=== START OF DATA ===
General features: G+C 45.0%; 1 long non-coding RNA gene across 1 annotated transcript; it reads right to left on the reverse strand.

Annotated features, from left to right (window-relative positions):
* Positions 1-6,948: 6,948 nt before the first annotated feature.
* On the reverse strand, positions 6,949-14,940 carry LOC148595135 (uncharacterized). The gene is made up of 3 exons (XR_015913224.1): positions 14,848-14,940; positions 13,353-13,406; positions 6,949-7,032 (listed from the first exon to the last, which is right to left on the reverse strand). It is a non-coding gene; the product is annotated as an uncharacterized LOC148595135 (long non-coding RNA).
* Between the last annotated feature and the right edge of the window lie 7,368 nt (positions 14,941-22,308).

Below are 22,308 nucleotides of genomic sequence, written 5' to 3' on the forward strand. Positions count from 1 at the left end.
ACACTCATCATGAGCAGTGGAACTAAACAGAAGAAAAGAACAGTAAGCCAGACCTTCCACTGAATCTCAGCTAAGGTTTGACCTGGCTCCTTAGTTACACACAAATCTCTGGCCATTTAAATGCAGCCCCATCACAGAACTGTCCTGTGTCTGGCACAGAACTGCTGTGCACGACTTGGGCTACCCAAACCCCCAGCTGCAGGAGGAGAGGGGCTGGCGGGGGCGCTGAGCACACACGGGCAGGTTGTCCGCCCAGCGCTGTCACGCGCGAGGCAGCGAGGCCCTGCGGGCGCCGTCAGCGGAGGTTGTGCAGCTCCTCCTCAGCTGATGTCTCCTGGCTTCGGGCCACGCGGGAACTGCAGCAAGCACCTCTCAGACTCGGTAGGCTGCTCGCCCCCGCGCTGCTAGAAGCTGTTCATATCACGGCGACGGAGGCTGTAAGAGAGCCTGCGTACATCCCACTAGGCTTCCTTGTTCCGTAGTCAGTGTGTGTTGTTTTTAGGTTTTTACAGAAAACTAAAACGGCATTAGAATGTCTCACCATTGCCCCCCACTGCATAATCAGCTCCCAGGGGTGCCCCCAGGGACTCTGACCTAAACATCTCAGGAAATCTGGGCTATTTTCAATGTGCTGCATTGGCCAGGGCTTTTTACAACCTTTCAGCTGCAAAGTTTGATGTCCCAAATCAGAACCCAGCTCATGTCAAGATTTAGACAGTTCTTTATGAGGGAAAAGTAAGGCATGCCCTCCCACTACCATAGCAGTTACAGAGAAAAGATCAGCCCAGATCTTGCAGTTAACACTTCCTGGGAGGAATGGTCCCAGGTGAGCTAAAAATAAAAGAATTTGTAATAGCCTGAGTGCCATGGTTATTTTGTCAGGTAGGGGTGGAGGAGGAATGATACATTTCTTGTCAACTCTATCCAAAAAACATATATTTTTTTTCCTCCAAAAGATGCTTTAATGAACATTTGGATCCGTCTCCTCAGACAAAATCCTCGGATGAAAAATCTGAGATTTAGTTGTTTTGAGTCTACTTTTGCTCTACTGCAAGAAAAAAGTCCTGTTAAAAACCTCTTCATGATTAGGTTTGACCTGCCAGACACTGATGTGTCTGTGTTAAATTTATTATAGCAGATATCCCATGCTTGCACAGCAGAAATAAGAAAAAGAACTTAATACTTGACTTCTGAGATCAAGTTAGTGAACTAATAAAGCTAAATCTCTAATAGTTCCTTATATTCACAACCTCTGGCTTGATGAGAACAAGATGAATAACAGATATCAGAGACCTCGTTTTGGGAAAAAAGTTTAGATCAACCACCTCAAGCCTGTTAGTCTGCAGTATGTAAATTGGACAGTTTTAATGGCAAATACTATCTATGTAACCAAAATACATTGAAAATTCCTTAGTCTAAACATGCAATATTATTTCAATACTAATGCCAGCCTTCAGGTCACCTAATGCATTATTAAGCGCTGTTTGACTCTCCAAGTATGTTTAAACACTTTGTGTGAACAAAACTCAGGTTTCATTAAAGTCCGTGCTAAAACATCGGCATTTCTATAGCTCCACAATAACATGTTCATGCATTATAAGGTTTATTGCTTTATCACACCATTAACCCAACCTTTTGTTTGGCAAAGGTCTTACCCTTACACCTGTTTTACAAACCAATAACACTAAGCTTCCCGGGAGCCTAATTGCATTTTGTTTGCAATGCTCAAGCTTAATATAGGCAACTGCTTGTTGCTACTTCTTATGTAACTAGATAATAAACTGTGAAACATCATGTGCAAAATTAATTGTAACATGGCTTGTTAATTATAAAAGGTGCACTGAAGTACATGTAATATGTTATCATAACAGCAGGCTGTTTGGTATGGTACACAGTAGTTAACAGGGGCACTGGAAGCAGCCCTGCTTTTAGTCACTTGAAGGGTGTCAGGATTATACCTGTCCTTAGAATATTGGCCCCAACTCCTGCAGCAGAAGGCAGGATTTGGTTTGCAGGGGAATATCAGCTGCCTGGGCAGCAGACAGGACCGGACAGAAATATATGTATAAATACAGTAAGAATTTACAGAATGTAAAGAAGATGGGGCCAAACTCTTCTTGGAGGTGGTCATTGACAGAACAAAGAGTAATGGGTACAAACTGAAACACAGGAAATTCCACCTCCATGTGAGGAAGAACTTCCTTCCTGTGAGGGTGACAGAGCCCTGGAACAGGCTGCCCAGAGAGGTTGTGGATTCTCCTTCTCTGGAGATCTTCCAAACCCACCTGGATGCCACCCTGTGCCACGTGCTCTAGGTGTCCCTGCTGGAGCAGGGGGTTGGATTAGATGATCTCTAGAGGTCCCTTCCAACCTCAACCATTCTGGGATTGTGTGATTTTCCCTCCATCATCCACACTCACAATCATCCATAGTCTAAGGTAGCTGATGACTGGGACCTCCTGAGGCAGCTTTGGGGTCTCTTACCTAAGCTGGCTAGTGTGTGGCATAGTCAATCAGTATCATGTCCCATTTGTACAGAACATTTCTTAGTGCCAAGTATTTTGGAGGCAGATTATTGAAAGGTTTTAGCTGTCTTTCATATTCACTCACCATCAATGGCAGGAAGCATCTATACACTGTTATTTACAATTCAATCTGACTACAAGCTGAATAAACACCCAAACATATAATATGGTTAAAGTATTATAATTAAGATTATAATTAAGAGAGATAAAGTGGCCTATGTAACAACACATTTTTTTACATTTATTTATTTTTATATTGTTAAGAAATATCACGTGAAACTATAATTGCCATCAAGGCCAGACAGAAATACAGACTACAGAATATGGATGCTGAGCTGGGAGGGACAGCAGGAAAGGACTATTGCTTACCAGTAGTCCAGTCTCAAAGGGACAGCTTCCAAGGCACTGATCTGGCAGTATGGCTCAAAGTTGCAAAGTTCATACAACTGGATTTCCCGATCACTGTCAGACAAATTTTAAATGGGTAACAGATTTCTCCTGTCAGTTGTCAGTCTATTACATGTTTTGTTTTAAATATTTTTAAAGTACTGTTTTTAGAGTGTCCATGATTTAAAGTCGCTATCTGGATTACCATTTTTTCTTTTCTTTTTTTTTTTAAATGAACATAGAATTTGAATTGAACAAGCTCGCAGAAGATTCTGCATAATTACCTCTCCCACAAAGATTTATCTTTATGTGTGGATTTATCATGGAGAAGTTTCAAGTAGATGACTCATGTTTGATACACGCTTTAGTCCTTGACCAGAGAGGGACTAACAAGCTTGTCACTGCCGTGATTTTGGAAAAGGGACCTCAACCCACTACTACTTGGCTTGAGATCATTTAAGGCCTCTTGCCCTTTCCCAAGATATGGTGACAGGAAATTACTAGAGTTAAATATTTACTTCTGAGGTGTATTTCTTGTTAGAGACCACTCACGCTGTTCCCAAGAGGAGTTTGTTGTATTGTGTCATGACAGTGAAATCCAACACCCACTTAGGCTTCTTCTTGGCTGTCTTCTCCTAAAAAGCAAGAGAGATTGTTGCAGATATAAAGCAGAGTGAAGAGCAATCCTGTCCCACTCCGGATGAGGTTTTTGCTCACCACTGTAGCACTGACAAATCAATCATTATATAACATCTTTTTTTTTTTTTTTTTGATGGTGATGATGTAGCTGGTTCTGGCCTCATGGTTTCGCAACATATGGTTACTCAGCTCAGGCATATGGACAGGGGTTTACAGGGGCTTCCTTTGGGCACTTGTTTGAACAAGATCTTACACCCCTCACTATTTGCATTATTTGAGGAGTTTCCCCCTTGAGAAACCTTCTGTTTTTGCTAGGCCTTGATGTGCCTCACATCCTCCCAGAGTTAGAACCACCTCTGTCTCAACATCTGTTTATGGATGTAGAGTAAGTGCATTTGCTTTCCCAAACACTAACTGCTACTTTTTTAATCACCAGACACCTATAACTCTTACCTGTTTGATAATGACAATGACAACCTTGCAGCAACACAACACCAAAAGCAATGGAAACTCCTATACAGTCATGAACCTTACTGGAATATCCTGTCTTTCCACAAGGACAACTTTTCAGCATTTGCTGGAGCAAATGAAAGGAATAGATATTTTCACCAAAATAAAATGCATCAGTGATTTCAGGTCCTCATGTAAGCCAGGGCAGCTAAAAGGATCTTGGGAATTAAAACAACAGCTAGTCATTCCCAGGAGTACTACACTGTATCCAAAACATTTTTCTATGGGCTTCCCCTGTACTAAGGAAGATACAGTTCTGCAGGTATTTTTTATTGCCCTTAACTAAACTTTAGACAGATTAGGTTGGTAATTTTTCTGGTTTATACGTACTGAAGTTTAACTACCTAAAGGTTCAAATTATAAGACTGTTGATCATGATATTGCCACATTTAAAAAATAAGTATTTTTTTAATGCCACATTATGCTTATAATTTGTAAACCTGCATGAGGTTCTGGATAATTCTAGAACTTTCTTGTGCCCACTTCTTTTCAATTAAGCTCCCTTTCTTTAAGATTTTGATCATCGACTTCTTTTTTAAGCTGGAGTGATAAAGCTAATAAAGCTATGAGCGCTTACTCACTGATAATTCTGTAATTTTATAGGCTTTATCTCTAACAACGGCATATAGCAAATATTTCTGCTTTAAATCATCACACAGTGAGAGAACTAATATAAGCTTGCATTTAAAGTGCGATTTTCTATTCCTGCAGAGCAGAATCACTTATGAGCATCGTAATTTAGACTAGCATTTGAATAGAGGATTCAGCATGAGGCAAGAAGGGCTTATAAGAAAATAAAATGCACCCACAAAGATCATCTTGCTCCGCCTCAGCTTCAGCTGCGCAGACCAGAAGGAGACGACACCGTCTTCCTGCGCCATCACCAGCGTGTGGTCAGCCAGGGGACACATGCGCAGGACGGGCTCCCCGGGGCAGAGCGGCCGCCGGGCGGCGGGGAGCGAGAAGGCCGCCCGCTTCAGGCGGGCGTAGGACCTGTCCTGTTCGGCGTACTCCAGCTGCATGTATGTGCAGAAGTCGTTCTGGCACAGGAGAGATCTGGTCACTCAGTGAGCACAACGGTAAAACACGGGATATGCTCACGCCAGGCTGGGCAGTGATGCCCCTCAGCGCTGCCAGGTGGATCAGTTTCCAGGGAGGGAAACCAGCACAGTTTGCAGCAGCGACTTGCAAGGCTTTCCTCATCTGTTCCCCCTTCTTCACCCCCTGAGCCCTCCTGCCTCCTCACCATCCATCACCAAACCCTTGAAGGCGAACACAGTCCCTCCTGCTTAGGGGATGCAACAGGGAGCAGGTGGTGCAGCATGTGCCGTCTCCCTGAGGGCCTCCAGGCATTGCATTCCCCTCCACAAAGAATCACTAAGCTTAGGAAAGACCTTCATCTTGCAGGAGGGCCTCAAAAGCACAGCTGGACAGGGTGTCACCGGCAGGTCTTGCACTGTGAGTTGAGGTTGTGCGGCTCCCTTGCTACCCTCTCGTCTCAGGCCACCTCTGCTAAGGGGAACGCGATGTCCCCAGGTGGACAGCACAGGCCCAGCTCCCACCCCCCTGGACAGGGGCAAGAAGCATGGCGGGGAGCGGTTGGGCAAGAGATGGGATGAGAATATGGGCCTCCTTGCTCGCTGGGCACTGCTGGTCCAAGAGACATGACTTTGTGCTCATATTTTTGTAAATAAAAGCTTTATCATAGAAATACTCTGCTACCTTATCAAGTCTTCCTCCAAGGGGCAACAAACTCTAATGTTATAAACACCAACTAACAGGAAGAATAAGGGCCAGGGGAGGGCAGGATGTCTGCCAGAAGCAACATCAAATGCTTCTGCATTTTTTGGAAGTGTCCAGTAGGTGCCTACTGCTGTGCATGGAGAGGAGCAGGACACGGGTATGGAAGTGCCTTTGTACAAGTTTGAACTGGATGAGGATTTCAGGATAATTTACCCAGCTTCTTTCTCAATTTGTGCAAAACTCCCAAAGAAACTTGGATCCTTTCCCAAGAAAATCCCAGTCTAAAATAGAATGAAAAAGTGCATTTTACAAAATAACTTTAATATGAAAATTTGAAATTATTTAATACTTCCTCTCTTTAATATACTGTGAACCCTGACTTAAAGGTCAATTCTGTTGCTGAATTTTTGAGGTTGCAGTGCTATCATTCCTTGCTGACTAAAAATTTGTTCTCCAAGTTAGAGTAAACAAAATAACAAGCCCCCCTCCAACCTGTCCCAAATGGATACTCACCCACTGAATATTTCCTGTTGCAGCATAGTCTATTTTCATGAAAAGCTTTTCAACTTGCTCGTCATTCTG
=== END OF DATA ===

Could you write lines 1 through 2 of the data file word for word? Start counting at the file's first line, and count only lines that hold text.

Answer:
General features: G+C 45.0%; 1 long non-coding RNA gene across 1 annotated transcript; it reads right to left on the reverse strand.

Annotated features, from left to right (window-relative positions):